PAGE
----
Christmas dinner: What would you eat?
Thinking about trying something new this Christmas? How about snails, dried fish or stuffed pig's foot?
Christmas dinner around the world can be as diverse and interesting as the gifts we give.
From Brazilian roast turkey with curdled pig's blood to spicy Goan pork curry, the Christmas meal comes in many forms.
BBC Food takes a look at five cuisines that might inspire you.
Brazilian families serve their Christmas dinner at midnight on Christmas Eve.
Roast turkey comes with sarrabulho (curdled pig's blood), or decorated with pineapple, while enormous baked hams are accompanied by fruit preserves and dried fruit.
Traditional farofa (toasted manioc flour mixture) mixed with spices and bacon is often served. Plus the Christmas feast nearly always includes bacalhau, dried and salted codfish.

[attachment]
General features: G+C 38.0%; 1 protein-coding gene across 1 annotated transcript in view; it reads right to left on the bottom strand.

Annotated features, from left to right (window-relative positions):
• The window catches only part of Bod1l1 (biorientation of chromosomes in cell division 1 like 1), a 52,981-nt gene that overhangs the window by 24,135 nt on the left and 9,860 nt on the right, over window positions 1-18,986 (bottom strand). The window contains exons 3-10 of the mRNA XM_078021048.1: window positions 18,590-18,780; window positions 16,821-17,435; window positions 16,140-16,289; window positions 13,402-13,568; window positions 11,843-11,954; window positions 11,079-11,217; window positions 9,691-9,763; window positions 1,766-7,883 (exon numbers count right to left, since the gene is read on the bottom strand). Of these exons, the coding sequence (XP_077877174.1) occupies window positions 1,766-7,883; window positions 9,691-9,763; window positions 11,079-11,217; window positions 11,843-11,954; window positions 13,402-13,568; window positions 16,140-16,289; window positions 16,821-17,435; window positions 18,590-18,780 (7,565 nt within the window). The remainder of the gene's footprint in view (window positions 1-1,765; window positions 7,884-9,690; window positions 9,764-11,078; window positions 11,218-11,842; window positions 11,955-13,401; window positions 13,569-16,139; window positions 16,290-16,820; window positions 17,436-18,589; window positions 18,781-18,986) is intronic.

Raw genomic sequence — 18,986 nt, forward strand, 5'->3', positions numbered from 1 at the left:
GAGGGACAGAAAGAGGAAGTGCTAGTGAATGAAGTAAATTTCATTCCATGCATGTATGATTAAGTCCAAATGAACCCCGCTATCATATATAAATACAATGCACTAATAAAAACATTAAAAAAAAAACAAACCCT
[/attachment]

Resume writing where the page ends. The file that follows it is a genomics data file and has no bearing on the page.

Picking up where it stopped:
Dessert is most likely to be rabanada, which is a kind of French toast of day-old bread softened in eggs and milk and fried, served with sweet syrup made from spiced port wine.
Perhaps snail soup isn't what you'd imagined eating for Christmas dinner this year.
But on Christmas day many Ghanaians tuck into a soup made with dried fish, smoked fish, chicken and chopped African land snails.
The snails are egg-shaped and as big as a fist. They're not easy to come by in the UK - look for them in ethnic markets, or you can buy snail meat pulled out of the shell of smaller snails from some suppliers.
Ghanaian Christmas dinner isn't necessarily structured around courses or a set meal. Goat stew, jollof rice, peanut soup, guinea fowl and fufu (cassava or yam powdered to a pulp) are some of the dishes that might appear at the table.
Families' favourite Sunday dishes, from rice to goat, lamb or chicken, are jazzed up for the holiday period.
An array of fruits such as mangoes, oranges and pawpaw follow dinner.
Pungent fish flavours feature heavily in the main Swedish Christmas meal, served in the evening on Christmas Eve.